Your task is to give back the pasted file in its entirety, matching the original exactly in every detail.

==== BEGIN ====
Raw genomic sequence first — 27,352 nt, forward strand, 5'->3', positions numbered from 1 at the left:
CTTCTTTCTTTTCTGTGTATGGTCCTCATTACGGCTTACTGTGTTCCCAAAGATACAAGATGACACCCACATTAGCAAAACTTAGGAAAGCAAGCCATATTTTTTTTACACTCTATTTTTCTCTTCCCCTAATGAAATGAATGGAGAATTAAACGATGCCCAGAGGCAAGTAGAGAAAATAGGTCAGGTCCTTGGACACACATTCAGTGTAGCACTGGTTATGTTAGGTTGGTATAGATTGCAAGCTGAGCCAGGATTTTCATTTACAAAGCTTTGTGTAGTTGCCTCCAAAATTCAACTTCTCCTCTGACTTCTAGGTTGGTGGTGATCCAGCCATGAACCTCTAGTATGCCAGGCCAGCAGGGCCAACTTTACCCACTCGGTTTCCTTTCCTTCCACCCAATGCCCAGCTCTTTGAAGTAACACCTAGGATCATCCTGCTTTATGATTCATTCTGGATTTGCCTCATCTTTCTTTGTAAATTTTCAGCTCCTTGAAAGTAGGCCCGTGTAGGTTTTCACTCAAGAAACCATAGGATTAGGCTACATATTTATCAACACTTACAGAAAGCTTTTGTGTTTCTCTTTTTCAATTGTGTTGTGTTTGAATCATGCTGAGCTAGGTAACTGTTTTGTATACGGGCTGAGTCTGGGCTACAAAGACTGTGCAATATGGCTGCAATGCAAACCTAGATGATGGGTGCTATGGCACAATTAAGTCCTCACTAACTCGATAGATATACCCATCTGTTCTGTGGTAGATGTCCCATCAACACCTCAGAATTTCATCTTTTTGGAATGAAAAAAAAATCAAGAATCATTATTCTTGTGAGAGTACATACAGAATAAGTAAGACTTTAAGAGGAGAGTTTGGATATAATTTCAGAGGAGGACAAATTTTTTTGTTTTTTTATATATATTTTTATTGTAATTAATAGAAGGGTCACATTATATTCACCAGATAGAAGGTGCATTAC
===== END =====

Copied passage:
Raw genomic sequence first — 27,352 nt, forward strand, 5'->3', positions numbered from 1 at the left:
CTTCTTTCTTTTCTGTGTATGGTCCTCATTACGGCTTACTGTGTTCCCAAAGATACAAGATGACACCCACATTAGCAAAACTTAGGAAAGCAAGCCATATTTTTTTTACACTCTATTTTTCTCTTCCCCTAATGAAATGAATGGAGAATTAAACGATGCCCAGAGGCAAGTAGAGAAAATAGGTCAGGTCCTTGGACACACATTCAGTGTAGCACTGGTTATGTTAGGTTGGTATAGATTGCAAGCTGAGCCAGGATTTTCATTTACAAAGCTTTGTGTAGTTGCCTCCAAAATTCAACTTCTCCTCTGACTTCTAGGTTGGTGGTGATCCAGCCATGAACCTCTAGTATGCCAGGCCAGCAGGGCCAACTTTACCCACTCGGTTTCCTTTCCTTCCACCCAATGCCCAGCTCTTTGAAGTAACACCTAGGATCATCCTGCTTTATGATTCATTCTGGATTTGCCTCATCTTTCTTTGTAAATTTTCAGCTCCTTGAAAGTAGGCCCGTGTAGGTTTTCACTCAAGAAACCATAGGATTAGGCTACATATTTATCAACACTTACAGAAAGCTTTTGTGTTTCTCTTTTTCAATTGTGTTGTGTTTGAATCATGCTGAGCTAGGTAACTGTTTTGTATACGGGCTGAGTCTGGGCTACAAAGACTGTGCAATATGGCTGCAATGCAAACCTAGATGATGGGTGCTATGGCACAATTAAGTCCTCACTAACTCGATAGATATACCCATCTGTTCTGTGGTAGATGTCCCATCAACACCTCAGAATTTCATCTTTTTGGAATGAAAAAAAAATCAAGAATCATTATTCTTGTGAGAGTACATACAGAATAAGTAAGACTTTAAGAGGAGAGTTTGGATATAATTTCAGAGGAGGACAAATTTTTTTGTTTTTTTATATATATTTTTATTGTAATTAATAGAAGGGTCACATTATATTCACCAGATAGAAGGTGCATTAC